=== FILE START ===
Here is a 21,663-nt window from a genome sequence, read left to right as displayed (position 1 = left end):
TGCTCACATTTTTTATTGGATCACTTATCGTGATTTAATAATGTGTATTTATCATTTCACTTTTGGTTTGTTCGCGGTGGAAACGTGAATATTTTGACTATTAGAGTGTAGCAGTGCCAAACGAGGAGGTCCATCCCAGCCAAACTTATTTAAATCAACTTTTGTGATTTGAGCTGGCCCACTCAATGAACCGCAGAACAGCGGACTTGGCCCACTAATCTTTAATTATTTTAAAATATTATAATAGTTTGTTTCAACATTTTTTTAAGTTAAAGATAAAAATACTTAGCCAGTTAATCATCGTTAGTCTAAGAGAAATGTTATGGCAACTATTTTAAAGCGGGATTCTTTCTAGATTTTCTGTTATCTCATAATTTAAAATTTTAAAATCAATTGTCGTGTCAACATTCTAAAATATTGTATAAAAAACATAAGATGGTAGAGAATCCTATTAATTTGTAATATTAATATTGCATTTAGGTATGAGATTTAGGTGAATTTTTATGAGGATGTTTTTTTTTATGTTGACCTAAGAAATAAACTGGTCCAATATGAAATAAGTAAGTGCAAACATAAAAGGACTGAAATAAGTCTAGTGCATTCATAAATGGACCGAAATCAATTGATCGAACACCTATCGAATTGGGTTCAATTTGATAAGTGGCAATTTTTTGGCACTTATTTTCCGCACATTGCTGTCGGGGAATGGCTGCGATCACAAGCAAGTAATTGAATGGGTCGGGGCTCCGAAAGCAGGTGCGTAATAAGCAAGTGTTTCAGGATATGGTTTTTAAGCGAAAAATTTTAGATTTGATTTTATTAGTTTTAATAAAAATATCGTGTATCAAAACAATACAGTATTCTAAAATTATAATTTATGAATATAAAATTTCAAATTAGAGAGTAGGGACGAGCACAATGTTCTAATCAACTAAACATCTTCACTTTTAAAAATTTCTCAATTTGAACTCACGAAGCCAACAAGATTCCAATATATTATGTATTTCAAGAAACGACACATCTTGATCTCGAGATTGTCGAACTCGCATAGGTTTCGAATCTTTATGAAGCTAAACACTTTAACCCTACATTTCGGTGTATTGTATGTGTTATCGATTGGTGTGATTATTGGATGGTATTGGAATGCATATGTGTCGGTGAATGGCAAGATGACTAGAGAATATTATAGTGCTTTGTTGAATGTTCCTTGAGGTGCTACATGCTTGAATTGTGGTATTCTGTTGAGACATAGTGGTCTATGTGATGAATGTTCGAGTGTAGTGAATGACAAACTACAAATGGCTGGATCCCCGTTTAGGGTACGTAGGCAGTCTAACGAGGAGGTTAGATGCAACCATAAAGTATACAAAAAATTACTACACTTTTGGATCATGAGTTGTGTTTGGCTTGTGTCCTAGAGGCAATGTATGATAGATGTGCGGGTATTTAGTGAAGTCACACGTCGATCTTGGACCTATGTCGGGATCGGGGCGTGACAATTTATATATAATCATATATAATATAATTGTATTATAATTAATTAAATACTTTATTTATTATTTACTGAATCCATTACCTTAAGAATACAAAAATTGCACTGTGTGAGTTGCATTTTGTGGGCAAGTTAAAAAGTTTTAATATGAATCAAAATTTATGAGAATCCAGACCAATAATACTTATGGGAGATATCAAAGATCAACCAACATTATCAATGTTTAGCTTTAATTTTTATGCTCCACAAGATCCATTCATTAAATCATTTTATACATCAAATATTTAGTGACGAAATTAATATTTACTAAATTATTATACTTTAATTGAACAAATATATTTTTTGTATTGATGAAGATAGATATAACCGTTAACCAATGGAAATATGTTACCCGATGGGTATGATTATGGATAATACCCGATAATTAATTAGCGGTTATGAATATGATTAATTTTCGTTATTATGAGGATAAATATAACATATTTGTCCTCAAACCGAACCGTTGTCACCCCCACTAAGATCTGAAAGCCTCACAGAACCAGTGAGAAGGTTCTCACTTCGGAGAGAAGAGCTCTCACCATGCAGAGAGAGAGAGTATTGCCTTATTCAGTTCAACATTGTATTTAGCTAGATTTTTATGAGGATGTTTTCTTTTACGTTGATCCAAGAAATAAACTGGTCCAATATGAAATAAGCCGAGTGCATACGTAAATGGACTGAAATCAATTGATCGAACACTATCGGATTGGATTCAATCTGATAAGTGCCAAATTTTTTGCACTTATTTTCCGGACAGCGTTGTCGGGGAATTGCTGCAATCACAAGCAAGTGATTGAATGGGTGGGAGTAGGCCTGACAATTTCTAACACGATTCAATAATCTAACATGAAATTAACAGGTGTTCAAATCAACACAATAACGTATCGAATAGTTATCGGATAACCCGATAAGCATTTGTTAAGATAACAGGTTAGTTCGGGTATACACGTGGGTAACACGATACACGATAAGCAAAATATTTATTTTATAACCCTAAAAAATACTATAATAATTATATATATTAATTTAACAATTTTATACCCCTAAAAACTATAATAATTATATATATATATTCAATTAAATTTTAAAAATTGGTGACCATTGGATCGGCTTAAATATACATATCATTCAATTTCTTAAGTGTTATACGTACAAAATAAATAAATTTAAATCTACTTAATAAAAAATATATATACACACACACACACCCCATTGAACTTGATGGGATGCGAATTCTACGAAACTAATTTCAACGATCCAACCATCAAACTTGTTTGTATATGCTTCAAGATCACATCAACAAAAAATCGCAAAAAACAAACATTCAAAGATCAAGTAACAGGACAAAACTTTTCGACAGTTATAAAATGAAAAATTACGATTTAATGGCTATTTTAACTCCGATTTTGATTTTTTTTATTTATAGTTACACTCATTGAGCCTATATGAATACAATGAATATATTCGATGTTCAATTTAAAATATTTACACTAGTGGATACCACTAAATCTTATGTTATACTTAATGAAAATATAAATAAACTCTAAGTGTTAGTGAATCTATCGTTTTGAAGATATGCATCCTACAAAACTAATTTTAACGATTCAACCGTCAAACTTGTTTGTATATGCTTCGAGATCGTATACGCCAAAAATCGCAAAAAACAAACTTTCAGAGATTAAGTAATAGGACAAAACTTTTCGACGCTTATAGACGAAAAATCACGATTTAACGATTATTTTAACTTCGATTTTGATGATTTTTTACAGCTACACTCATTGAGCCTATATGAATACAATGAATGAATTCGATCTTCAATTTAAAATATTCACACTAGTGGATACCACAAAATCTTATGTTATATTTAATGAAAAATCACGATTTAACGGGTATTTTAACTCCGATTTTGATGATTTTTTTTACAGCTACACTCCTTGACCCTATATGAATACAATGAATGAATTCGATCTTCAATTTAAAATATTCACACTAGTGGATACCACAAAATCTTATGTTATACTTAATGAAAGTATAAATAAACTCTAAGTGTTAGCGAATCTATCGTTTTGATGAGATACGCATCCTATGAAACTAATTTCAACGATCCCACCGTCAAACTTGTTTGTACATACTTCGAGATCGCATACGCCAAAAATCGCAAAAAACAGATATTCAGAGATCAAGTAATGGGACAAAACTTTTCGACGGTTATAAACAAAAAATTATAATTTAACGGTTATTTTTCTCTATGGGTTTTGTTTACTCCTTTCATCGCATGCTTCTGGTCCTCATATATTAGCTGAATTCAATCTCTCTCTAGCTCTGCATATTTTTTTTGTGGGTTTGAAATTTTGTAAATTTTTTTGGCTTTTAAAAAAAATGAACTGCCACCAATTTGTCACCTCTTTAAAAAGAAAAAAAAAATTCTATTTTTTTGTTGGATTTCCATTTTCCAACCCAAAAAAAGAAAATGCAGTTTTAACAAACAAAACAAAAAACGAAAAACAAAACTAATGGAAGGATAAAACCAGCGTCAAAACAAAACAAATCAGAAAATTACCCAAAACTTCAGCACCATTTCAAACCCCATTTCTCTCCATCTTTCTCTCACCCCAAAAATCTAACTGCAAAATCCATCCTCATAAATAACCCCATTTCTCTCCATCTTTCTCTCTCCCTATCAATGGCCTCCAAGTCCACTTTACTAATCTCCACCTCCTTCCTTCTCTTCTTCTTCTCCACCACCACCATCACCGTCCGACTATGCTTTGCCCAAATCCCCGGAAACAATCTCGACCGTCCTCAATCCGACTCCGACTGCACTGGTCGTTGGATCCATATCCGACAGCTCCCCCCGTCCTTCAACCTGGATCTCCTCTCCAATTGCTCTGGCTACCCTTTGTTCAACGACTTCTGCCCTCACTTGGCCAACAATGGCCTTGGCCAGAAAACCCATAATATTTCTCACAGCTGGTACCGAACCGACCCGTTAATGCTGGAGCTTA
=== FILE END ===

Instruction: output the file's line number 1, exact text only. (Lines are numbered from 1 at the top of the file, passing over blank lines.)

Here is a 21,663-nt window from a genome sequence, read left to right as displayed (position 1 = left end):